Air Travel with Service Animal
Guidance Concerning Service Animals and Emotional Support Animals in Air Transportation
Many people with disabilities use a service animal in order to fully participate in everyday life. The laws relating to animals in the lives of people with disabilities can be complicated and vary based on the animal’s role and the setting. DRT’s work helps people with disabilities who use service and emotional support animals across multiple settings including business, government, housing, schools and transportation. It is important to keep in mind that the rules for service animals on airplanes are different than those for service animals in business and government settings. For example, unlike in business and government settings, emotional support animals are allowed on planes. In addition, animals in addition to dogs and miniature horses are allowed on planes.
During this season of travel, it’s important to know your rights and responsibilities when traveling with a service animal or emotional support animal by plane. Below is some guidance from the ADA Network concerning service animals and emotional support animals in air transportation.
The Air Carrier Access Act (ACAA) requires airlines to allow service animals and emotional support animals to accompany their handlers in the cabin of the aircraft.
Service animals – For evidence that an animal is a service animal, air carriers may ask to see identification cards, written documentation, presence of harnesses or tags, or ask for verbal assurances from the individual with a disability using the animal. If airline personnel are uncertain that an animal is a service animal, they may ask one of the following:
- What tasks or functions does your animal perform for you?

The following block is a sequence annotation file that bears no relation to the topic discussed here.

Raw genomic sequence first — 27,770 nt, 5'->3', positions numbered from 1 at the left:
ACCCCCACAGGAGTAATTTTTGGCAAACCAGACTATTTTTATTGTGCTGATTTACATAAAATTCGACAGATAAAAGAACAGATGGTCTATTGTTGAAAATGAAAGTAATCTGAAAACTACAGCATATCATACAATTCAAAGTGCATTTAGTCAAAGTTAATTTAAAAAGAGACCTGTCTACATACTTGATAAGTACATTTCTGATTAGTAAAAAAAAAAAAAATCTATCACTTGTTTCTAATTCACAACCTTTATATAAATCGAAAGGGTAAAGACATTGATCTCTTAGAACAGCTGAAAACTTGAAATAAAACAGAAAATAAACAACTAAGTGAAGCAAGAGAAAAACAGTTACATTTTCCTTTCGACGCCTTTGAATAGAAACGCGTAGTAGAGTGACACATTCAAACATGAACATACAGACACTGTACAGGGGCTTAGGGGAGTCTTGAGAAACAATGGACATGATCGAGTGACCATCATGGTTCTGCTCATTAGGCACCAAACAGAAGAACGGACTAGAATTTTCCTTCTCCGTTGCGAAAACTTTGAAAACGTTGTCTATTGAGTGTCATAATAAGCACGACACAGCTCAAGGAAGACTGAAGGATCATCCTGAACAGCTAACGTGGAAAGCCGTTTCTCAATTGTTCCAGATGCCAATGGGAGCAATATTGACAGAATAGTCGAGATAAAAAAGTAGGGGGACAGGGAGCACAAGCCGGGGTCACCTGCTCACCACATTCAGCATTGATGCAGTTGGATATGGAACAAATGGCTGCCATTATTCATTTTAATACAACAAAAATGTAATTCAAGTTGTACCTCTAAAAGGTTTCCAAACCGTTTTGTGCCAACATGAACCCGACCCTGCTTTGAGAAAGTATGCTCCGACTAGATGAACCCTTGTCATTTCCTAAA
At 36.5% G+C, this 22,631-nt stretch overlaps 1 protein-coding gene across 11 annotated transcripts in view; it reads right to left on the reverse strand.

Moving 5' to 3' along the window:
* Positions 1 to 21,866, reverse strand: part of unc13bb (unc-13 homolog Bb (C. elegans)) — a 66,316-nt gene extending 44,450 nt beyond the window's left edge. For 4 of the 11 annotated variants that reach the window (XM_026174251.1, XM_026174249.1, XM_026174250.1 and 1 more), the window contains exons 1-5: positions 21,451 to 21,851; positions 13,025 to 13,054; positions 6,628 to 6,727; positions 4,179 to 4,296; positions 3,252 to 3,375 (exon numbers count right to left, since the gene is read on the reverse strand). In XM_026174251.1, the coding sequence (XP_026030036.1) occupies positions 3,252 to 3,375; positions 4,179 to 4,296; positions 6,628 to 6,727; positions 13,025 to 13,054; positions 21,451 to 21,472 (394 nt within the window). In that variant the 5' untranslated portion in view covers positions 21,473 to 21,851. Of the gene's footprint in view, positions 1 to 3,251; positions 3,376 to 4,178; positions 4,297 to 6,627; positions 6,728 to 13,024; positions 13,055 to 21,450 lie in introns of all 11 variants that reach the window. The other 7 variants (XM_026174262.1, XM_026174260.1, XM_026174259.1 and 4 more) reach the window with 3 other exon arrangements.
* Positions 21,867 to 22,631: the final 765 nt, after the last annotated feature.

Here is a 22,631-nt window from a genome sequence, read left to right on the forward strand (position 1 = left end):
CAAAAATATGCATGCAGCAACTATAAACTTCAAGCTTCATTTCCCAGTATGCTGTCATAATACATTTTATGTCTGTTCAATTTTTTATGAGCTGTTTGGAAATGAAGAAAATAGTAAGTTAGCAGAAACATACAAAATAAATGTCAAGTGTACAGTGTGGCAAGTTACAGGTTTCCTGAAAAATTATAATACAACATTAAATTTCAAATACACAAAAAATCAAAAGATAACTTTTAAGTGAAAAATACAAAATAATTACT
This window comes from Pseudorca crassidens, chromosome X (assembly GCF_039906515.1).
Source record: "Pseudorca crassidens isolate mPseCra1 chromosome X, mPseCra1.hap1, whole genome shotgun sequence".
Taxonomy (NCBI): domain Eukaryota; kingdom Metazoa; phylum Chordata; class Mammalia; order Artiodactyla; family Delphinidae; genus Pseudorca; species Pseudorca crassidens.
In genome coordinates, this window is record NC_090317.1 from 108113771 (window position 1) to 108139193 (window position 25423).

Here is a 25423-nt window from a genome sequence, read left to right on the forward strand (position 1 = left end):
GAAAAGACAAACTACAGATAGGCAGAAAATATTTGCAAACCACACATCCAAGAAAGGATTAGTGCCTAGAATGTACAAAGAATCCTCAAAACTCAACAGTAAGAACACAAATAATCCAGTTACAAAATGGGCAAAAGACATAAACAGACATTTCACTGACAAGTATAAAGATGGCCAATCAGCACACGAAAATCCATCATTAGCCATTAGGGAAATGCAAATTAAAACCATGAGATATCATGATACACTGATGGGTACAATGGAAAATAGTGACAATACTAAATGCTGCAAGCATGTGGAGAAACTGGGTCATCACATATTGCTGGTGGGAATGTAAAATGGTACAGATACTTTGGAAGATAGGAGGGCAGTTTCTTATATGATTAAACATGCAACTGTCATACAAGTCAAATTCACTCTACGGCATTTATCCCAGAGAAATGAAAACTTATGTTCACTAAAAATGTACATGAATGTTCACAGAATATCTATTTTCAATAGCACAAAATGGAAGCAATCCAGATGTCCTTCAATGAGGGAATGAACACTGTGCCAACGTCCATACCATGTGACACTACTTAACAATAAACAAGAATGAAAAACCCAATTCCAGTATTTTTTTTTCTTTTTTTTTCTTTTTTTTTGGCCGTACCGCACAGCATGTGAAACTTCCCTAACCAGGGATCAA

- What has your animal been trained to do for you?
- Would you describe how the animal performs this task for you? (15)
Emotional support and psychiatric service animals – Individuals who travel with emotional support animals or psychiatric service animals may need to provide specific documentation to establish that they have a disability and the reason the animal must travel with them. Individuals who wish to travel with their emotional support or psychiatric animals should contact the airline ahead of time to find out what kind of documentation is required.
Examples of documentation that may be requested by the airline: Current documentation (not more than one year old) on letterhead from a licensed mental health professional stating (1) the passenger has a mental health-related disability listed in the Diagnostic and Statistical Manual of Mental Disorders (DSM IV); (2) having the animal accompany the passenger is necessary to the passenger’s mental health or treatment; (3) the individual providing the assessment of the passenger is a licensed mental health professional and the passenger is under his or her professional care; and (4) the date and type of the mental health professional’s license and the state or other jurisdiction in which it was issued.(16) This documentation may be required as a condition of permitting the animal to accompany the passenger in the cabin.
Other animals – According to the ACAA, airlines are not required otherwise to carry animals of any kind either in the cabin or in the cargo hold. Airlines are free to adopt any policy they choose regarding the carriage of pets and other animals (for example, search and rescue dogs) provided that they comply with other applicable requirements (for example, the Animal Welfare Act).
Animals such as miniature horses, pigs, and monkeys may be considered service animals. A carrier must decide on a case-by-case basis according to factors such as the animal’s size and weight; state and foreign country restrictions; whether or not the animal would pose a direct threat to the health or safety of others; or cause a fundamental alteration in the cabin service.(17) Individuals should contact the airlines ahead of travel to find out what is permitted.
Airlines are not required to transport unusual animals such as snakes, other reptiles, ferrets, rodents, and spiders. Foreign carriers are not required to transport animals other than dogs.(18)